The Lovels of Arden is a somewhat gothic, Victorian Romance about the life of a young woman who was raised in wealth and privilege, but who returns home from her schooling on the continent to discover that her life has drastically changed for the worse.
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While Clarissa Lovel travels home by train after years away at a private seminary school in France, she meets a handsome young man on the train, one George Fairfax, who lets slip that Arden Court, her childhood home, was sold to pay of family debts while she was gone.
Always somewhat distant from her father, especially since the mysterious dismissal of her brother from the home some years ago, Clarissa attempts to adjust to her new life in a tiny cottage. She tries to behave well and do good in order to gain her father's affection.
A dear family friend, Lady Laura, sees Clarissa's plight and takes pity, offering to make her a guest at Hale Castle indefinitely so that she can mix with other people her age, and see a bit more of the country.
While she is a guest of Lady Laura, Clarissa discovers the identify of her companion on the train, and soon finds herself falling in love with George Fairfax who is hopelessly bound to another woman by a long-standing engagement.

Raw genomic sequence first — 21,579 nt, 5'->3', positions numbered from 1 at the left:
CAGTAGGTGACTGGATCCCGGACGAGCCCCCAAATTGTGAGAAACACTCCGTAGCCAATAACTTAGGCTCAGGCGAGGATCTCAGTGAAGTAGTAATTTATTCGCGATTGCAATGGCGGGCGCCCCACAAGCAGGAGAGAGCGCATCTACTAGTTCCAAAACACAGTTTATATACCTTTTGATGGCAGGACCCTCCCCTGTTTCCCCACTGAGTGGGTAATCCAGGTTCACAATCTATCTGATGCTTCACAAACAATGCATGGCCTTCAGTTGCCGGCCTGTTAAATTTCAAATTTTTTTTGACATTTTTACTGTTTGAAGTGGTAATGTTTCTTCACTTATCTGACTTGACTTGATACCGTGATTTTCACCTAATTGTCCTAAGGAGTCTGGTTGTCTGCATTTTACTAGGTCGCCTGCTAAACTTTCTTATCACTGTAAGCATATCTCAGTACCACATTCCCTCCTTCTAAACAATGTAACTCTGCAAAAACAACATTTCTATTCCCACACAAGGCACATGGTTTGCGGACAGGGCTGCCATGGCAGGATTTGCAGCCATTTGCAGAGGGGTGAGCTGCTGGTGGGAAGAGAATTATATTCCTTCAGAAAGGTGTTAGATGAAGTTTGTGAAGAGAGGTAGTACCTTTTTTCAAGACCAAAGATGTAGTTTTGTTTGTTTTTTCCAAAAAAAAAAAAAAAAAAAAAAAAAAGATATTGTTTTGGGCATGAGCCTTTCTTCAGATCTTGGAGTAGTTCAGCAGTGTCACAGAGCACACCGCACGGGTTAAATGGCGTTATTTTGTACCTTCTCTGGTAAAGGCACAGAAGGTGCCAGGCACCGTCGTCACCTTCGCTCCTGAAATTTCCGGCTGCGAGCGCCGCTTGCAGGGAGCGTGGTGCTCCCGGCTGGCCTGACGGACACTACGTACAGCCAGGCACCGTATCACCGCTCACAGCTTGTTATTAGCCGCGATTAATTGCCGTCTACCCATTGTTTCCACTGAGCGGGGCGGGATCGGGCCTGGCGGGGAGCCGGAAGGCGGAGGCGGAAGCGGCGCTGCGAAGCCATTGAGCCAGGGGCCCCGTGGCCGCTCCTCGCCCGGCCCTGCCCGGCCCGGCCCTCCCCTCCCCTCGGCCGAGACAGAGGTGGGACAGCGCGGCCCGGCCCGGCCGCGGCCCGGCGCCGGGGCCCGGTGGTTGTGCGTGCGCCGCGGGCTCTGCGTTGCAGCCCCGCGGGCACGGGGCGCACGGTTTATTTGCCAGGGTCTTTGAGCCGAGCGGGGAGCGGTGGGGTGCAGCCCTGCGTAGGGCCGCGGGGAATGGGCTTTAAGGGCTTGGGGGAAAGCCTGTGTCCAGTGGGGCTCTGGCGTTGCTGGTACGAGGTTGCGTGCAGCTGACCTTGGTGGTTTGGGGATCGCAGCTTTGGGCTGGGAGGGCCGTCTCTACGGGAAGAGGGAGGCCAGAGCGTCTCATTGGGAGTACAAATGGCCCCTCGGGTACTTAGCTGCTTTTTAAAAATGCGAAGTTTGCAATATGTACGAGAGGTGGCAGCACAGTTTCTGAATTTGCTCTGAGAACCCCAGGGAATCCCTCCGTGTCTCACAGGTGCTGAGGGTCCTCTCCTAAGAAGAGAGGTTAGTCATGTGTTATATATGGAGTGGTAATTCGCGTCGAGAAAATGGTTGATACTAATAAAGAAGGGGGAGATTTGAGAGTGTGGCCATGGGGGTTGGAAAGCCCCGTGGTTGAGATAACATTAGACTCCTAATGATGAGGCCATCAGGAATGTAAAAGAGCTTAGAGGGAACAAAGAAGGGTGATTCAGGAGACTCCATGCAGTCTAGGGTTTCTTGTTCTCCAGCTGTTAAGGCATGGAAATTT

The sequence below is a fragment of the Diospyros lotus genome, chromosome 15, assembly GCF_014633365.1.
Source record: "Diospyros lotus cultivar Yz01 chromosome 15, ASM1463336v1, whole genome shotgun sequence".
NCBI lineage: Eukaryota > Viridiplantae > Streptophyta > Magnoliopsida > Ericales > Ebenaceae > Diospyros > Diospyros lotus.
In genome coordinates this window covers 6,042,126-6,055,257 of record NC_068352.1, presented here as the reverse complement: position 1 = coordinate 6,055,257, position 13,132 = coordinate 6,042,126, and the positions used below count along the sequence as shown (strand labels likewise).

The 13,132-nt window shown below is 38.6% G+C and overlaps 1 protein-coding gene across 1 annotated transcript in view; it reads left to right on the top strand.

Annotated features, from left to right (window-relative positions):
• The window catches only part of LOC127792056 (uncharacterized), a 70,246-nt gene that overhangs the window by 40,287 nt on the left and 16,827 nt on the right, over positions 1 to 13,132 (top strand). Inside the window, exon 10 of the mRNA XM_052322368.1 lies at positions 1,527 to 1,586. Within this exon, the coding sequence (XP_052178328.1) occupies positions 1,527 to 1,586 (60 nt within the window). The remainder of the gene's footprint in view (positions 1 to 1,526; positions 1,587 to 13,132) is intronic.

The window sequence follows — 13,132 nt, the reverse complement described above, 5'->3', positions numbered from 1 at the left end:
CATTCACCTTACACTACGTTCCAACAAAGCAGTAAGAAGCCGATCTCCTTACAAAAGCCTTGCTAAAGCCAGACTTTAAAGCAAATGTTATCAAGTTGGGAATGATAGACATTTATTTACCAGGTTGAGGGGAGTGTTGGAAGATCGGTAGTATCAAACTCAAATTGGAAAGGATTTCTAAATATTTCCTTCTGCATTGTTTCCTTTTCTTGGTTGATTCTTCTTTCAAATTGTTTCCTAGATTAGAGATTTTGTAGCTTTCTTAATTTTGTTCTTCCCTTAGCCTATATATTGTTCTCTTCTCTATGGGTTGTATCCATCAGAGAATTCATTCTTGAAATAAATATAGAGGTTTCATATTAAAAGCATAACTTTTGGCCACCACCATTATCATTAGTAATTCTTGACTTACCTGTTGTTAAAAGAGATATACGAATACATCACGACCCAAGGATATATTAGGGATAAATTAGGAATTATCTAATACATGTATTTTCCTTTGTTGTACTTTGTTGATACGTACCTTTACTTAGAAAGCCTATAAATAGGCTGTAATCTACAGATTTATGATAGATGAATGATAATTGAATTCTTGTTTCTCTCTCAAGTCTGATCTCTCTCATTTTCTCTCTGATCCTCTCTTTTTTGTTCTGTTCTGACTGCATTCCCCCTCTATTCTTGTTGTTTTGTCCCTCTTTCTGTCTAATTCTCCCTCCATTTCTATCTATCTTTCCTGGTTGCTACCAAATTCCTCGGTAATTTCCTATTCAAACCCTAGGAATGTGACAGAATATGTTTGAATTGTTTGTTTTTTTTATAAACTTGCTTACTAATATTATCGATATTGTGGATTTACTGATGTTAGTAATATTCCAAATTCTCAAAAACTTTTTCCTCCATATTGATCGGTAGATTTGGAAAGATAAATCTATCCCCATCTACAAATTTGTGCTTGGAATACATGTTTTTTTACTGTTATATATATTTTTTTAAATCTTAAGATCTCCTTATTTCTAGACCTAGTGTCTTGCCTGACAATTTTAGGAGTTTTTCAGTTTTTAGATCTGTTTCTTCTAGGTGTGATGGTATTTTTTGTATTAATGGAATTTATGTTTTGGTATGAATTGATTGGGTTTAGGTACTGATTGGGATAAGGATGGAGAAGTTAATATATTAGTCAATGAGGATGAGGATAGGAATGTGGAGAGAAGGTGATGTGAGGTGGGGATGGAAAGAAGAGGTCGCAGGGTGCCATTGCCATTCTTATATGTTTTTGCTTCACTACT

Clarissa knows her feelings for George are wrong, and she is too good a person to get in the middle of his relationship, but George himself attempts to make her stray from her pious resolve, for he too is deeply in love with her.
When Clarissa receives the attentions of the new owner of Arden Court, a good but somewhat older man, Mr. Granger, though her heart hesitates to reciprocate his affection for her, her good sense tells her that this match will not only secure a future for herself and bring her childhood home back into the family, but it should also put a halt to George Fairfax's inappropriate attempts at wooing her behind his fiancée's back.
Mary Elizabeth Braddon weaves a tale of romance and intrigue with heart wrenching narrative and unexpected twists throughout. And the ending is not so predictable as one might expect of a novel from this era.
Best part of story, including ending:
I loved the gothic feel, and the utterly delightful sense of intrigue that always left me wanting to read more.
Best scene in story:
Probably the part where Clarissa and her maid make a plan to escape from Mr. Granger's household.
Opinion about the main character:
She is somewhat naive and flighty at the beginning of the story.